|Client||Tree Farm RFV, LLC|
|Problem||Existing website was out of date, and didn't meet new marketing strategies|
|Solution||I redesigned and rebuilt the multi-page site from scratch, modernizing the UI and making it easier to find information. I also improved SEO.|
🞄 Front page on Google, top result for some queries
🞄 100+ new organic visitors per month
Tree Farm RFV commissioned me to redesign their website and improve their SEO. I conducted research on their market strategies, customer base, and competition. Then I built several low and high fidelity mockups for the client to choose a design that fit with their brand. I built the website, tested it, and deployed it on a third-party hosting server. To this day, I am contracted to maintain the website.
The web presence of the company dramatically improved, as the website now appears on the front page of Google and has 100+ new organic visitors per month. The numbers may not sound dramatic, but given a remote location and small customer base this is a significant increase in traffic.
Tree Farm RFV, LLC is a real estate development project on the western slope of Colorado. Located halfway between Glenwood Springs and Aspen Colorado, the development is currently under construction and aims to build a variety of residential and commercial properties.
The property's owner, Ace Lane, has been partnering with my father for many years. He has been operating the land for many decades as both a tree farm/nursery and a membership-based water ski lake. Years ago they started working with the local cities and county to approve a massive development project that would bring shopping, dining, entertainment, and affordable living opportunities to the mid-valley.
During the early phases of this approval process they hired a local web development firm to build a simple website, acting as a "digital brochure". As the real estate project gained approval and progressed into later phases, the content of this website quickly became out of date.
I was asked by my father to take over the website and redesign/build it from the ground up. My role in this project was simply to be a one-man-band and design, develop, test, deploy, and maintain the website so that Tree Farm RFV wouldn't have to continue negotiating new contracts with the local web firm.
When confronted with the project, my first step was to empathize with the client and the users. The client and I jumped on a video call so I could gauge their opinion about their existing product. They started pointing out all the areas of the website that were out of date, and hinted several times that the website didn't look "modern" but couldn't explain why. The sitemap of the website seemed to already fit with their vision, but something about the font, colors, and menu seemed off.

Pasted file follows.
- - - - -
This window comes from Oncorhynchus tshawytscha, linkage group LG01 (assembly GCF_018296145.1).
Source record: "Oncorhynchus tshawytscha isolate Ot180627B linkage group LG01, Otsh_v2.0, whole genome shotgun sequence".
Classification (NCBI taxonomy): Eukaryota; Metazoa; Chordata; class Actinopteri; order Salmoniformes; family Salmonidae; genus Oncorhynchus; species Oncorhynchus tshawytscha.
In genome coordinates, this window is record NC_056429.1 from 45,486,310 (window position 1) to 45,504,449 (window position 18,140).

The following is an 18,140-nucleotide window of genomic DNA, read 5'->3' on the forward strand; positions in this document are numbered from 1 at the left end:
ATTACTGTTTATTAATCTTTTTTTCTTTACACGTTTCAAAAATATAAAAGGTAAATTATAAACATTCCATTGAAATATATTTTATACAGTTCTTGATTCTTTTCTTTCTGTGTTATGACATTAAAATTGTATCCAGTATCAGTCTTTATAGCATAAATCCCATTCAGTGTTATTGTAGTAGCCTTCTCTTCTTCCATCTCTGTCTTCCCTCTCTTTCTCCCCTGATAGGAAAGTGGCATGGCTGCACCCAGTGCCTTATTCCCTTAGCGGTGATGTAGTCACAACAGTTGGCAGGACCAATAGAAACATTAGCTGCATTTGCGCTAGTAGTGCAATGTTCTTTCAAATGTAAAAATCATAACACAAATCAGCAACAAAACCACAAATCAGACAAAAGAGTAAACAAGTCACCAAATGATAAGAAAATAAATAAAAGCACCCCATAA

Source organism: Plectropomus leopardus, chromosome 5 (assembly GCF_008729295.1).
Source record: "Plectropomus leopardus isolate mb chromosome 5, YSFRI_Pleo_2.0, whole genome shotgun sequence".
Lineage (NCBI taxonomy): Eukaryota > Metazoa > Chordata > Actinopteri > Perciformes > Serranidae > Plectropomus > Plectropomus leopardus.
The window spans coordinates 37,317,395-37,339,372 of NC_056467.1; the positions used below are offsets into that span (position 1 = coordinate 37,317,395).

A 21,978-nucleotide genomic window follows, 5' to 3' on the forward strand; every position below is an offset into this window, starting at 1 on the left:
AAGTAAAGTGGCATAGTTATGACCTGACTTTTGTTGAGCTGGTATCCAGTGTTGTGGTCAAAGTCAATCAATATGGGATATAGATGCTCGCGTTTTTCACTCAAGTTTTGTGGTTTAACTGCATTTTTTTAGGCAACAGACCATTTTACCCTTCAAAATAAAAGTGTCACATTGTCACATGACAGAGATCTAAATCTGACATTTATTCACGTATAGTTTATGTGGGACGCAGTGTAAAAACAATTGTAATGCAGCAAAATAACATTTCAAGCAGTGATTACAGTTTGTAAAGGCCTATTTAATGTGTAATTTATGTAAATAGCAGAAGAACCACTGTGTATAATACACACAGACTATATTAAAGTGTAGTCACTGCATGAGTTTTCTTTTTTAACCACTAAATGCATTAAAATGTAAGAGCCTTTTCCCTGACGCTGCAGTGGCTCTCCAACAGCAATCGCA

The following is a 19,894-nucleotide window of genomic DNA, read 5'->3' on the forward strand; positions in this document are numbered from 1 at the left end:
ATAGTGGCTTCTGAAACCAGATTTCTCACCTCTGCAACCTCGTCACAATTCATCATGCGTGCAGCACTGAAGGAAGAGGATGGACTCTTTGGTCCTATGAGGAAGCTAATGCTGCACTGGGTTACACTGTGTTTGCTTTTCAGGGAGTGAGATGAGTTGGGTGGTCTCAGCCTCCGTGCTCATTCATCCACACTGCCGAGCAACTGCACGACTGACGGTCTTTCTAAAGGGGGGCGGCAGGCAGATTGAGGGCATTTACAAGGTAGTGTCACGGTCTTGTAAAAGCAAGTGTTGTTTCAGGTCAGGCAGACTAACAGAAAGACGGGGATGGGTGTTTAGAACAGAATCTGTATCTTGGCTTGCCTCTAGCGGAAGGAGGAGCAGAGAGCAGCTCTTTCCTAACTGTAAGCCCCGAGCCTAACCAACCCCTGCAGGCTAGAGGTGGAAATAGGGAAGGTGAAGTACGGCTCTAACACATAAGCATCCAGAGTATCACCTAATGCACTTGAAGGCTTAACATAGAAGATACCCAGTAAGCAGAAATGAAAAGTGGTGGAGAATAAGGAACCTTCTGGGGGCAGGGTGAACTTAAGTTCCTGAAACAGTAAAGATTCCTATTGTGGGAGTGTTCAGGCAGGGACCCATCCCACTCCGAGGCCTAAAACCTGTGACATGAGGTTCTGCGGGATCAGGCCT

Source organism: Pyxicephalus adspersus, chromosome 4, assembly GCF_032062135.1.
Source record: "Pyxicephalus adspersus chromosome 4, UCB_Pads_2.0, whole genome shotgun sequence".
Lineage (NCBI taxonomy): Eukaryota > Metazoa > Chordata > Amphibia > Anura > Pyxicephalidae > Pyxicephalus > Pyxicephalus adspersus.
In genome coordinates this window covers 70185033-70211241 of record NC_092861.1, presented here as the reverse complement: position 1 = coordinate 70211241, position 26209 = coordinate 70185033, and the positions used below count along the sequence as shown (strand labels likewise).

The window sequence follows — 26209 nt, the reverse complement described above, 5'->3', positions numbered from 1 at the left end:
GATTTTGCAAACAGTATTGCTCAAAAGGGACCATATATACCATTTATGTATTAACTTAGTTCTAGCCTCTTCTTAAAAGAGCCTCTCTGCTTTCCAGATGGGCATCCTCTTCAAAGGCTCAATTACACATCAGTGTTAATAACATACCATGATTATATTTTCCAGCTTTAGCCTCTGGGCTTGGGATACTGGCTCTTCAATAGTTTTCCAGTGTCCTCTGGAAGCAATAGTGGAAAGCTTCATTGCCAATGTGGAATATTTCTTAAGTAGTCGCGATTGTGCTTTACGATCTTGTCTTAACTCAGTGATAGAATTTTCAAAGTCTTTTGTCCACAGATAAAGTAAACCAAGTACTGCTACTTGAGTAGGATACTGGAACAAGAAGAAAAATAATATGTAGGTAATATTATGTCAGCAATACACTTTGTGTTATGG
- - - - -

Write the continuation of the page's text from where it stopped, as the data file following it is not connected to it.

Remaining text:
As they explained the premise of the real estate development they were doing and all the various phases it involved, the results started to take shape and I was able to reliably visualize their perspective. I could see that the website didn't meet the client's expectations for the current marketing phase they were about to enter into. Users testified to having a hard time finding the site if they didn't already know very specific details about the project. Information was buried and not readily available to users. Photos on the site portrayed old architectural renderings which would cause confusion and false advertising to the users. Tree Farm RFV had also rebranded recently so the logos, contractors and project size were all generating misinformation.
The client was about to embark on a heavy marketing campaign and their old website needed to reflect the current state of the project to provide updates and draw in new customers.
I generated 3 primary personas for the user base.
Paul is a restaurateur looking to open up a new location in the booming and prestigious Aspen area. He owns a small chain of fast casual restaurants in up-and-coming areas throughout the state, but real estate is hard to come by in the mountain towns and competition is fierce.
Paul needs a place where the high risk of expanding a restaurant chain is mitigated by a hungry and consistent customer base. He's had his eye targeted on the mid-valley between Glenwood and Aspen for some time, as the whole population trends to converge on hot spots like Willits. In order to make this dream a reality, he would likely need to relocate his family at least short-term to get the new store up and running.
Elizabeth just got hired as a teacher in one of the local school districts. She and her husband have dreamed of moving back to the mountains as it's where she grew up and there's a strong calling to come home after many years living in the big city starting her career.
Affordable living is extremely hard to find in one of the wealthiest areas of the country, and living on a teacher's salary will be hard enough even if she finds a reasonably priced place to live. She doesn't want to sacrifice her quality of life to make this move, and living in a run-down fixer upper is out of the question.